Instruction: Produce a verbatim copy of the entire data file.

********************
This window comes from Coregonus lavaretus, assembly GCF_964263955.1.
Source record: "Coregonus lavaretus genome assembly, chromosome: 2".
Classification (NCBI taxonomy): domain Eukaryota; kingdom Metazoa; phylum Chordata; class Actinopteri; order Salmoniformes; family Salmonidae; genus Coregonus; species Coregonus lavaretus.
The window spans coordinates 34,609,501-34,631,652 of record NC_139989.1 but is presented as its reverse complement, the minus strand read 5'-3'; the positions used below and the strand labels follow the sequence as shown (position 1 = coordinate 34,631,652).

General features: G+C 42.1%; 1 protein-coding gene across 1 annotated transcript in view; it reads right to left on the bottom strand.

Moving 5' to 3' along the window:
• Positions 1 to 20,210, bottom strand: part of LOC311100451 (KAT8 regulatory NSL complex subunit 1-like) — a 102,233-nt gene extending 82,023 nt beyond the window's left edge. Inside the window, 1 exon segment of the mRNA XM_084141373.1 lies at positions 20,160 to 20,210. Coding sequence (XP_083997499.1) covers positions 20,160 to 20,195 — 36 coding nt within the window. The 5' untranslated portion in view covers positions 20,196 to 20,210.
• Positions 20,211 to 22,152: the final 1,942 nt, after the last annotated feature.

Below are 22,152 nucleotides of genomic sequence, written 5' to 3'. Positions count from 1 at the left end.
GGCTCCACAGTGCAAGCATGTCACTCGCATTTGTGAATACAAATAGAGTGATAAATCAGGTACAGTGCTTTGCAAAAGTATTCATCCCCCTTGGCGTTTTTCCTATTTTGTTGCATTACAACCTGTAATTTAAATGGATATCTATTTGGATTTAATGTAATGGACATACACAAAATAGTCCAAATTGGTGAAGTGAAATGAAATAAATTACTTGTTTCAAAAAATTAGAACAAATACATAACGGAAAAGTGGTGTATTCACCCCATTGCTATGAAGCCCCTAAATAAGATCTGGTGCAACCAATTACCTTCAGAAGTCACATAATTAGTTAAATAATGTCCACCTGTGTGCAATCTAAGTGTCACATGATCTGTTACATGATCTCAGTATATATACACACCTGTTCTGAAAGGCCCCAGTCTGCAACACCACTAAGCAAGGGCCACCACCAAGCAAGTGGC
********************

This window comes from Coregonus lavaretus, assembly GCF_964263955.1.
Source record: "Coregonus lavaretus genome assembly, chromosome: 2".
Classification (NCBI taxonomy): domain Eukaryota; kingdom Metazoa; phylum Chordata; class Actinopteri; order Salmoniformes; family Salmonidae; genus Coregonus; species Coregonus lavaretus.
The window spans coordinates 34,609,501-34,631,652 of record NC_139989.1 but is presented as its reverse complement, the minus strand read 5'-3'; the positions used below and the strand labels follow the sequence as shown (position 1 = coordinate 34,631,652).

General features: G+C 42.1%; 1 protein-coding gene across 1 annotated transcript in view; it reads right to left on the bottom strand.

Moving 5' to 3' along the window:
• Positions 1 to 20,210, bottom strand: part of LOC311100451 (KAT8 regulatory NSL complex subunit 1-like) — a 102,233-nt gene extending 82,023 nt beyond the window's left edge. Inside the window, 1 exon segment of the mRNA XM_084141373.1 lies at positions 20,160 to 20,210. Coding sequence (XP_083997499.1) covers positions 20,160 to 20,195 — 36 coding nt within the window. The 5' untranslated portion in view covers positions 20,196 to 20,210.
• Positions 20,211 to 22,152: the final 1,942 nt, after the last annotated feature.

Below are 22,152 nucleotides of genomic sequence, written 5' to 3'. Positions count from 1 at the left end.
GGCTCCACAGTGCAAGCATGTCACTCGCATTTGTGAATACAAATAGAGTGATAAATCAGGTACAGTGCTTTGCAAAAGTATTCATCCCCCTTGGCGTTTTTCCTATTTTGTTGCATTACAACCTGTAATTTAAATGGATATCTATTTGGATTTAATGTAATGGACATACACAAAATAGTCCAAATTGGTGAAGTGAAATGAAATAAATTACTTGTTTCAAAAAATTAGAACAAATACATAACGGAAAAGTGGTGTATTCACCCCATTGCTATGAAGCCCCTAAATAAGATCTGGTGCAACCAATTACCTTCAGAAGTCACATAATTAGTTAAATAATGTCCACCTGTGTGCAATCTAAGTGTCACATGATCTGTTACATGATCTCAGTATATATACACACCTGTTCTGAAAGGCCCCAGTCTGCAACACCACTAAGCAAGGGCCACCACCAAGCAAGTGGC